Listen to the sounds of marching feet

The BBC has an article on the Battle of Cable Street, today being the 70th anniversary. I was also reminded yesterday that it was the 39th anniversary of Woody Guthrie's death. He (and Pete Seeger) were my Dad's heroes back then, and many more people's besides.

The BBC article wonders how much difference it made. In practical terms, probably not much, but my understanding has always been that it destroyed the British Union's mystique - they prided themselves on being an unstoppable political army, so being publicly forced to run away with their tail between their legs was probably quite a blow.

In related news, the Grauniad has an article today on Redwatch, a website run by BNP sympathisers which posts home addresses and photos of their political opponents, who have later had attacks ranging from beatings to stabbings to firebombings.
  • Current Music: The Men they Couldn't Hang - The ghosts of Cable Street
From the links posted by communicator it seems that the mythology of Cable Street has long been more important than the reality. In fact the British Union gained members after it but it did symbolise the growing resistance to Moseley even if a lot of it was people opposed to his power lust rather than his anti-semitism.
Thank you, yes. I think it was largely symbolic, but symbols are very important sometimes.
Redwatch, of course, is run by the terminally thick Kevin Watmough of Bradford and the deranged Simon Sheppard of Hull, and Google is indeed your friend on such matters. Had they been around in the days of Cable Street, it's a knocking bet they'd have run like hell as soon as the anti-fascists came to fight.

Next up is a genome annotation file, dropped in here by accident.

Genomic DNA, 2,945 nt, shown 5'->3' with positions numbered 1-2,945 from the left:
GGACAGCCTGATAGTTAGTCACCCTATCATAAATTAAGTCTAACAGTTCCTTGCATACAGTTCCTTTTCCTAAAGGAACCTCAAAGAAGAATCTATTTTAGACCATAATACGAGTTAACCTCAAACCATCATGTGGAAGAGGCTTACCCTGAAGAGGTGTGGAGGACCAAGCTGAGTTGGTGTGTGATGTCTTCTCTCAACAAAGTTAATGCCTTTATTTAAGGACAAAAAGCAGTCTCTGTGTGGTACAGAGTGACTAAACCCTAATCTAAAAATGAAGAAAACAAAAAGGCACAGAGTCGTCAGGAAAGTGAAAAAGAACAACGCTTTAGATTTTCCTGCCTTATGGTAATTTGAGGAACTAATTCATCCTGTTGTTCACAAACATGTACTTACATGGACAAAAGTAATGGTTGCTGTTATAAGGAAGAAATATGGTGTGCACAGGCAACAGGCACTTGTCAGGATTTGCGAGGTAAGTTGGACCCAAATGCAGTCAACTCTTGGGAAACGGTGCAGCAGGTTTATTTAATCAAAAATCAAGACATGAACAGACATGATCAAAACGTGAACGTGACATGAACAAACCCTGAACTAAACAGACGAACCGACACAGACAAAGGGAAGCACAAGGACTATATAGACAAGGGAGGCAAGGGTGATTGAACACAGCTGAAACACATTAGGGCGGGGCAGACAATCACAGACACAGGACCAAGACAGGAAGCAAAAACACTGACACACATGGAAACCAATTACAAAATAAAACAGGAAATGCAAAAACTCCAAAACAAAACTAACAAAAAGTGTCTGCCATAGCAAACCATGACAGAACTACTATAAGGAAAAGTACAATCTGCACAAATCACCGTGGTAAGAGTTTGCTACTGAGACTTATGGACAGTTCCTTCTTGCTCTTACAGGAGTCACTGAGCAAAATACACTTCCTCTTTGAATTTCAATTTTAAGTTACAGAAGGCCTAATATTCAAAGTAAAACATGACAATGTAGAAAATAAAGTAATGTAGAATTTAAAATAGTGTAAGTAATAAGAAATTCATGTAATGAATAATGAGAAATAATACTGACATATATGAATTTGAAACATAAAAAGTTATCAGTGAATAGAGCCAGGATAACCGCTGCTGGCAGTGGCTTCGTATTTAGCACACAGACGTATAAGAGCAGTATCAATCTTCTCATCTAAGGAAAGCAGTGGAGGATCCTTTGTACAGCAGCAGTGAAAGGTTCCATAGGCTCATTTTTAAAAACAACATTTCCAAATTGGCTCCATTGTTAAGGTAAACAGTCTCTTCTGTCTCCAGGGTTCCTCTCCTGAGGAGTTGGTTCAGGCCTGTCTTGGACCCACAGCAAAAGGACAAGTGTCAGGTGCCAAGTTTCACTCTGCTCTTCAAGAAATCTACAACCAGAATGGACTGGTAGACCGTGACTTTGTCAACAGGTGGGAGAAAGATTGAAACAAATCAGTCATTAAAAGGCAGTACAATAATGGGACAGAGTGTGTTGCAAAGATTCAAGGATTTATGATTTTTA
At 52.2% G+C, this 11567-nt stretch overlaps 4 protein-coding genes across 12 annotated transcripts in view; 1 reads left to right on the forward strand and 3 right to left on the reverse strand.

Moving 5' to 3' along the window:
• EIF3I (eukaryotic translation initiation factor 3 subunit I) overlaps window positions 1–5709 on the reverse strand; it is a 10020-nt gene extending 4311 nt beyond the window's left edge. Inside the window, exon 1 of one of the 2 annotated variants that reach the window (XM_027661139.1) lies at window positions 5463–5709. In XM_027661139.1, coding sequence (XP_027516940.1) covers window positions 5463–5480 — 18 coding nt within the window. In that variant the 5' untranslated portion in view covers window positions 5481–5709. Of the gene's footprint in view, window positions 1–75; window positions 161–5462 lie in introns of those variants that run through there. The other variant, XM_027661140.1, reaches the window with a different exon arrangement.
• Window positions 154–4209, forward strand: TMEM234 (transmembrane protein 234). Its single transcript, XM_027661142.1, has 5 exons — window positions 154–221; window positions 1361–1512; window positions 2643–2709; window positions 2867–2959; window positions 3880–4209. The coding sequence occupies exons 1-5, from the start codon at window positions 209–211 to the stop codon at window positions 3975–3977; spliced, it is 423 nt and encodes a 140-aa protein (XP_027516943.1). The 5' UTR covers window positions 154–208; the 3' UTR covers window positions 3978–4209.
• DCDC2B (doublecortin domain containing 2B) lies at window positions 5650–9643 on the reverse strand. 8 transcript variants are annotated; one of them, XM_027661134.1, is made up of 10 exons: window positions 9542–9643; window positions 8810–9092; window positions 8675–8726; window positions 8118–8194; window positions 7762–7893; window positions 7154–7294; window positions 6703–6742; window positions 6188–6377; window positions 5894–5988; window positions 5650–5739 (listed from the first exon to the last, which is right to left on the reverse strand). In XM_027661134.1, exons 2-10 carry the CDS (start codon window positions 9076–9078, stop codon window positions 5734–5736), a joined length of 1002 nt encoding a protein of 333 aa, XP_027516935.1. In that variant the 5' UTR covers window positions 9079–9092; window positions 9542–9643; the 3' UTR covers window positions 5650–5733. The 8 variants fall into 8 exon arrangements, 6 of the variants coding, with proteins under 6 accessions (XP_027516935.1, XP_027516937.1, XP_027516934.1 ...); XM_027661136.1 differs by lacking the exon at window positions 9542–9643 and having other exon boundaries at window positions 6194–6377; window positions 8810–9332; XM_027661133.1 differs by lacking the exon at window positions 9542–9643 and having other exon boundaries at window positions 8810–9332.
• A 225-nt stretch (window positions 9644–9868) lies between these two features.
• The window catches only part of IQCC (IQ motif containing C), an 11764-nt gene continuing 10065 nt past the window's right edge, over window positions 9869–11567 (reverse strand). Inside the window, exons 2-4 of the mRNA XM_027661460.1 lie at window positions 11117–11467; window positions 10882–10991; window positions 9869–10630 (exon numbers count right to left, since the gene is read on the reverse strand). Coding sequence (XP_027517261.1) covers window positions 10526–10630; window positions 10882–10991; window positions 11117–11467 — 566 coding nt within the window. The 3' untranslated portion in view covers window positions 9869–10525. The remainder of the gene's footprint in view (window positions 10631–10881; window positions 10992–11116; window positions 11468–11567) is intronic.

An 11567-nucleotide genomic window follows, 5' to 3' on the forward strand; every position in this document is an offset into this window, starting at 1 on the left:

Anyway with a team like these two, accuracy is not Redwatch's strong point any more than tact is, and needless to say their entries for "Bradford Reds" are miles out (there's at least one Conservative on that hit list, and another of those named there died a few months back).
The Guardian (my fingers tried to type a bastard hybrid of Grauniad and Guardian and it came out looking a bit like Guano) should have published the addresses of the website's authors so we could all send them little notes with "I say, old chap, that's a bit off, wouldn't you rather have some tea?".
I had a look at Redwatch and recognised someone in the Scottish section. Joy.
AFA used to publicise the address of the BNP member in Norwich - all one of him...
well 70 years after Cable Street the MP who covers that area has split off rom the Labour party and seems to like sucking up to dictators very like Moseley.

Actually it probably made a difference because unlike in Germaqny and italy the Facists had a set back. They had the idea of being unstoppable super humans, once the illusion was shattered it could not be brought back. Wether the UK was going to fall to the balck shirts was debatable, but then people said Hitler would not take Germany... certainyl after th Munich putsch it did not likely.

There are many views on what happened, but the hting was Mosely could not bully his way down Cable Street and he was made to look a coward.

Woody Guthrie is one of my heros too